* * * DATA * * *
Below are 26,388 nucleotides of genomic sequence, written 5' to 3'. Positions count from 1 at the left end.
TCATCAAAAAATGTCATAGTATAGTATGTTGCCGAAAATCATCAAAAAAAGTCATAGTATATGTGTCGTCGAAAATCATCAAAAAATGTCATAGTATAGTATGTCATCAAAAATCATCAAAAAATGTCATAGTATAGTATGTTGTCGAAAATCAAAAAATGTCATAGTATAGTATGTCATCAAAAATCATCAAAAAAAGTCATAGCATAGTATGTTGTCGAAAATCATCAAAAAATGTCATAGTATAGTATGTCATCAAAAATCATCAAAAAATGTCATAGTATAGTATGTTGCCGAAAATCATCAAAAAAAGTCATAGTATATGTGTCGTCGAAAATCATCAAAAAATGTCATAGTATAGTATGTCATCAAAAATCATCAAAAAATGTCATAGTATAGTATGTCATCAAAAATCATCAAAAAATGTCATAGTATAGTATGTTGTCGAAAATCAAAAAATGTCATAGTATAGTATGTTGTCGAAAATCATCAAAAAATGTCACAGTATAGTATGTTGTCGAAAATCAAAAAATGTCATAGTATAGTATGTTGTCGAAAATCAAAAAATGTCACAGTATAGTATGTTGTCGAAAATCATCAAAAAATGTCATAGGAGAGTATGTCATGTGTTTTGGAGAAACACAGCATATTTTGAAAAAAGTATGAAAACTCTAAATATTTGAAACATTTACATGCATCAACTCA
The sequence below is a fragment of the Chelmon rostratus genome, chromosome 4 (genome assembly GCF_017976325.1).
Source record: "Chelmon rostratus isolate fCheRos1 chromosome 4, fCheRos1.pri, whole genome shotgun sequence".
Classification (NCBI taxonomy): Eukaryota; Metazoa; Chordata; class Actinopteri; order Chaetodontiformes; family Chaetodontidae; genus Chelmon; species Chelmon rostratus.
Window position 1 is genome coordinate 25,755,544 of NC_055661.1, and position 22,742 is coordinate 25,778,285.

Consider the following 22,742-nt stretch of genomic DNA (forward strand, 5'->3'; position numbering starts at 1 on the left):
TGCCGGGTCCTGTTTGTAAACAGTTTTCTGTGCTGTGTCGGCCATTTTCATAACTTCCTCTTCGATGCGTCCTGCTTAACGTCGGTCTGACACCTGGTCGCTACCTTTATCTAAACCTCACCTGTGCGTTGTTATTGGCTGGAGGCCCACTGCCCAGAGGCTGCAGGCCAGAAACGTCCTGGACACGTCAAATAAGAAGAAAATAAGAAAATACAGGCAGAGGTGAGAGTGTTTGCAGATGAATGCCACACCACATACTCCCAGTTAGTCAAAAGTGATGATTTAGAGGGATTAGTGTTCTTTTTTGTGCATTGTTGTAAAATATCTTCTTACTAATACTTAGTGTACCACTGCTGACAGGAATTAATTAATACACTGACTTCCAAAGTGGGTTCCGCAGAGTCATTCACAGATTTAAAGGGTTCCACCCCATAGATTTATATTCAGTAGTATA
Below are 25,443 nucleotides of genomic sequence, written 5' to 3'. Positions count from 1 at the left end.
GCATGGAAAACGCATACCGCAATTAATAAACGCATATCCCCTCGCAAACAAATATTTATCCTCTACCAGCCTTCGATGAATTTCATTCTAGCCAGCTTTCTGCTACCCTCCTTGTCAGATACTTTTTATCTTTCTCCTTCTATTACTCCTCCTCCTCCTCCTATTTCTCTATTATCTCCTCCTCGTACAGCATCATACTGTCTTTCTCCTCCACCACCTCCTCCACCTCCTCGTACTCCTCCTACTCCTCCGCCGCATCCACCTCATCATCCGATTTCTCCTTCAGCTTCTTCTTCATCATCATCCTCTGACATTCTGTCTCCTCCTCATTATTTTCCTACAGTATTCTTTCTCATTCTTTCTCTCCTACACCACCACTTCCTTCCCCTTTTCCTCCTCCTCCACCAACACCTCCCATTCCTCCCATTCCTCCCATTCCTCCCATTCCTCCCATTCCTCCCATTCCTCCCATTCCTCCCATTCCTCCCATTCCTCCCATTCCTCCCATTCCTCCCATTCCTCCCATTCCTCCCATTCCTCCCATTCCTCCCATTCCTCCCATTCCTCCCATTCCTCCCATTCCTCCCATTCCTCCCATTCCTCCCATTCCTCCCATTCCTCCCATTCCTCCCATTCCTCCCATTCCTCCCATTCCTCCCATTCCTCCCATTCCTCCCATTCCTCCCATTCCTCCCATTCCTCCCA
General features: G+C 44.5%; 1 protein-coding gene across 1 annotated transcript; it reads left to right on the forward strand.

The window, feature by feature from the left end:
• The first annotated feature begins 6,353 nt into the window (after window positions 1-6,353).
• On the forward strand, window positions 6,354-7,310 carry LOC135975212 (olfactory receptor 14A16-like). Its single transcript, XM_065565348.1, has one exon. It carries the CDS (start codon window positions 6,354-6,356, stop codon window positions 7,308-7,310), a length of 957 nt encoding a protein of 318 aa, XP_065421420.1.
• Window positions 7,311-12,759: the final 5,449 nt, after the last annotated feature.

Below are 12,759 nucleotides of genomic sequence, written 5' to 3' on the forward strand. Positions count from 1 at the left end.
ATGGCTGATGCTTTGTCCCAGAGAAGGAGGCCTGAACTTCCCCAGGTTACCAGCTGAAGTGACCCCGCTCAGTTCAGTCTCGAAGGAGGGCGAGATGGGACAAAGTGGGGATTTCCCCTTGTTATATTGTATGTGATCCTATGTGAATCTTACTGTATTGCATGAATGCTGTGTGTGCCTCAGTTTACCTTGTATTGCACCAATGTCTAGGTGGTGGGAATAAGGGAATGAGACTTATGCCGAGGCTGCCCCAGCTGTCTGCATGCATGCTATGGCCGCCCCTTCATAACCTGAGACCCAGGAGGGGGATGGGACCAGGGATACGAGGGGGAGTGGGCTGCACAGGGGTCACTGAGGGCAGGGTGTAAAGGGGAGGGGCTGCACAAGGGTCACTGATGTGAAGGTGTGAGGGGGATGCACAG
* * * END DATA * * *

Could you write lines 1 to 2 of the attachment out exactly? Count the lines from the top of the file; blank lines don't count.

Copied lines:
Below are 26,388 nucleotides of genomic sequence, written 5' to 3'. Positions count from 1 at the left end.
TCATCAAAAAATGTCATAGTATAGTATGTTGCCGAAAATCATCAAAAAAAGTCATAGTATATGTGTCGTCGAAAATCATCAAAAAATGTCATAGTATAGTATGTCATCAAAAATCATCAAAAAATGTCATAGTATAGTATGTTGTCGAAAATCAAAAAATGTCATAGTATAGTATGTCATCAAAAATCATCAAAAAAAGTCATAGCATAGTATGTTGTCGAAAATCATCAAAAAATGTCATAGTATAGTATGTCATCAAAAATCATCAAAAAATGTCATAGTATAGTATGTTGCCGAAAATCATCAAAAAAAGTCATAGTATATGTGTCGTCGAAAATCATCAAAAAATGTCATAGTATAGTATGTCATCAAAAATCATCAAAAAATGTCATAGTATAGTATGTCATCAAAAATCATCAAAAAATGTCATAGTATAGTATGTTGTCGAAAATCAAAAAATGTCATAGTATAGTATGTTGTCGAAAATCATCAAAAAATGTCACAGTATAGTATGTTGTCGAAAATCAAAAAATGTCATAGTATAGTATGTTGTCGAAAATCAAAAAATGTCACAGTATAGTATGTTGTCGAAAATCATCAAAAAATGTCATAGGAGAGTATGTCATGTGTTTTGGAGAAACACAGCATATTTTGAAAAAAGTATGAAAACTCTAAATATTTGAAACATTTACATGCATCAACTCA